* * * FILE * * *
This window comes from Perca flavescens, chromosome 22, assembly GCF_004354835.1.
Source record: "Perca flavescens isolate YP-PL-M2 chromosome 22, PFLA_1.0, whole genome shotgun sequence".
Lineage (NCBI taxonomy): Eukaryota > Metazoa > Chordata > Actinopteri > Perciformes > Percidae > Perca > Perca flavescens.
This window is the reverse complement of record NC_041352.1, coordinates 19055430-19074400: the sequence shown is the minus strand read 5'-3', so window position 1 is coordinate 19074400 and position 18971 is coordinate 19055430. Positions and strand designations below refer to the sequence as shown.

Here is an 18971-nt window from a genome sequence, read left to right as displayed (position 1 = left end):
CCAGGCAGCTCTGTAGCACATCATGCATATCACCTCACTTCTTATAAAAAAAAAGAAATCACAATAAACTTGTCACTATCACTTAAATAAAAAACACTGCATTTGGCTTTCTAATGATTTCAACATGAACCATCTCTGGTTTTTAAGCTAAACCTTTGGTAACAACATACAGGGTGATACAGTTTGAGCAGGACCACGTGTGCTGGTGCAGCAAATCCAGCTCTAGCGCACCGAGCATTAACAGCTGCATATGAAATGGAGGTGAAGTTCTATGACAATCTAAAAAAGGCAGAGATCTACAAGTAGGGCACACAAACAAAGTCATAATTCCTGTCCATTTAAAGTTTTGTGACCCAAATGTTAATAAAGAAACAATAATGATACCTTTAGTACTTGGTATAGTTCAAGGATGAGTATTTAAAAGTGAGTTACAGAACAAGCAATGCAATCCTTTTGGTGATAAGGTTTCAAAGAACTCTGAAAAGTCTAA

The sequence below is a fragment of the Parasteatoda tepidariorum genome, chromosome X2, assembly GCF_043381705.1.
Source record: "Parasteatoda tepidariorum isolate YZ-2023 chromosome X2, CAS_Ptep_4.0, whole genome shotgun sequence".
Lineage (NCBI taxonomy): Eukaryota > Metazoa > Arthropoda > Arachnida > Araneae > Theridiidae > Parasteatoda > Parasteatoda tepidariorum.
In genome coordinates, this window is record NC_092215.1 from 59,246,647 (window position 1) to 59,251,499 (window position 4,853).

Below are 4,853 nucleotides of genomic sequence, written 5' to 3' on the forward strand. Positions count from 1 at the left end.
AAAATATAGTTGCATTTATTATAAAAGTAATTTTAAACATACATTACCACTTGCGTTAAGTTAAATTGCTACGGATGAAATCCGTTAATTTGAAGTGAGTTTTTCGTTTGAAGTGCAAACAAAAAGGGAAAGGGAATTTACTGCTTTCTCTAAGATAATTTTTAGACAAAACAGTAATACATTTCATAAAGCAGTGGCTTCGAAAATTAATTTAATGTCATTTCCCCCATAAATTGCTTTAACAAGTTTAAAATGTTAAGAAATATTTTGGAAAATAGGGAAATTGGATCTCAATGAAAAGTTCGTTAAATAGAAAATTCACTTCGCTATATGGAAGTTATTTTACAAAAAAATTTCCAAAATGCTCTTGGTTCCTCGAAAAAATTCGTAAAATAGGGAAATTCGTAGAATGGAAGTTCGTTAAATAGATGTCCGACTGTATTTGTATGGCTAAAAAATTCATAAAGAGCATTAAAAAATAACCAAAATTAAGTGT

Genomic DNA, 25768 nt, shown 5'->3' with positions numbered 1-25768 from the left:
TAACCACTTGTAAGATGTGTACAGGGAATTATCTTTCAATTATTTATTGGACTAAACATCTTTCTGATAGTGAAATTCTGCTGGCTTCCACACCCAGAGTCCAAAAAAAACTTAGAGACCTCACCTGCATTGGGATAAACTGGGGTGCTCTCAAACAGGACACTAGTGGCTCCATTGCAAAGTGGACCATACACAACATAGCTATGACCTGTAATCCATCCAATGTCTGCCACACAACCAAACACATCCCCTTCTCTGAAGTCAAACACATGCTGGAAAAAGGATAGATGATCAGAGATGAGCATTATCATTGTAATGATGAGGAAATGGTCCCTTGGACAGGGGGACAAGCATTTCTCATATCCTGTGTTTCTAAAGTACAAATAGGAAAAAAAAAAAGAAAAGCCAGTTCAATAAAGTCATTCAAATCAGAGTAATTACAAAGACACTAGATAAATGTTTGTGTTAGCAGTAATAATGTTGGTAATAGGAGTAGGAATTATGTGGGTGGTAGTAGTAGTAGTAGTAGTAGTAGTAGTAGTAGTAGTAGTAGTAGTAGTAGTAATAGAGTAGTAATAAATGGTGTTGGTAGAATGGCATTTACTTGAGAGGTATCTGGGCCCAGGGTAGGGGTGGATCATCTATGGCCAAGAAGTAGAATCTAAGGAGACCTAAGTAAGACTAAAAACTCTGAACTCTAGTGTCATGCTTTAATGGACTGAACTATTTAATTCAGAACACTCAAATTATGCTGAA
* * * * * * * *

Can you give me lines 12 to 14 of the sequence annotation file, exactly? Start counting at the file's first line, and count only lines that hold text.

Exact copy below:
AAAATATAGTTGCATTTATTATAAAAGTAATTTTAAACATACATTACCACTTGCGTTAAGTTAAATTGCTACGGATGAAATCCGTTAATTTGAAGTGAGTTTTTCGTTTGAAGTGCAAACAAAAAGGGAAAGGGAATTTACTGCTTTCTCTAAGATAATTTTTAGACAAAACAGTAATACATTTCATAAAGCAGTGGCTTCGAAAATTAATTTAATGTCATTTCCCCCATAAATTGCTTTAACAAGTTTAAAATGTTAAGAAATATTTTGGAAAATAGGGAAATTGGATCTCAATGAAAAGTTCGTTAAATAGAAAATTCACTTCGCTATATGGAAGTTATTTTACAAAAAAATTTCCAAAATGCTCTTGGTTCCTCGAAAAAATTCGTAAAATAGGGAAATTCGTAGAATGGAAGTTCGTTAAATAGATGTCCGACTGTATTTGTATGGCTAAAAAATTCATAAAGAGCATTAAAAAATAACCAAAATTAAGTGT

Genomic DNA, 25768 nt, shown 5'->3' with positions numbered 1-25768 from the left:
TAACCACTTGTAAGATGTGTACAGGGAATTATCTTTCAATTATTTATTGGACTAAACATCTTTCTGATAGTGAAATTCTGCTGGCTTCCACACCCAGAGTCCAAAAAAAACTTAGAGACCTCACCTGCATTGGGATAAACTGGGGTGCTCTCAAACAGGACACTAGTGGCTCCATTGCAAAGTGGACCATACACAACATAGCTATGACCTGTAATCCATCCAATGTCTGCCACACAACCAAACACATCCCCTTCTCTGAAGTCAAACACATGCTGGAAAAAGGATAGATGATCAGAGATGAGCATTATCATTGTAATGATGAGGAAATGGTCCCTTGGACAGGGGGACAAGCATTTCTCATATCCTGTGTTTCTAAAGTACAAATAGGAAAAAAAAAAAGAAAAGCCAGTTCAATAAAGTCATTCAAATCAGAGTAATTACAAAGACACTAGATAAATGTTTGTGTTAGCAGTAATAATGTTGGTAATAGGAGTAGGAATTATGTGGGTGGTAGTAGTAGTAGTAGTAGTAGTAGTAGTAGTAGTAGTAGTAGTAGTAGTAGTAATAGAGTAGTAATAAATGGTGTTGGTAGAATGGCATTTACTTGAGAGGTATCTGGGCCCAGGGTAGGGGTGGATCATCTATGGCCAAGAAGTAGAATCTAAGGAGACCTAAGTAAGACTAAAAACTCTGAACTCTAGTGTCATGCTTTAATGGACTGAACTATTTAATTCAGAACACTCAAATTATGCTGAA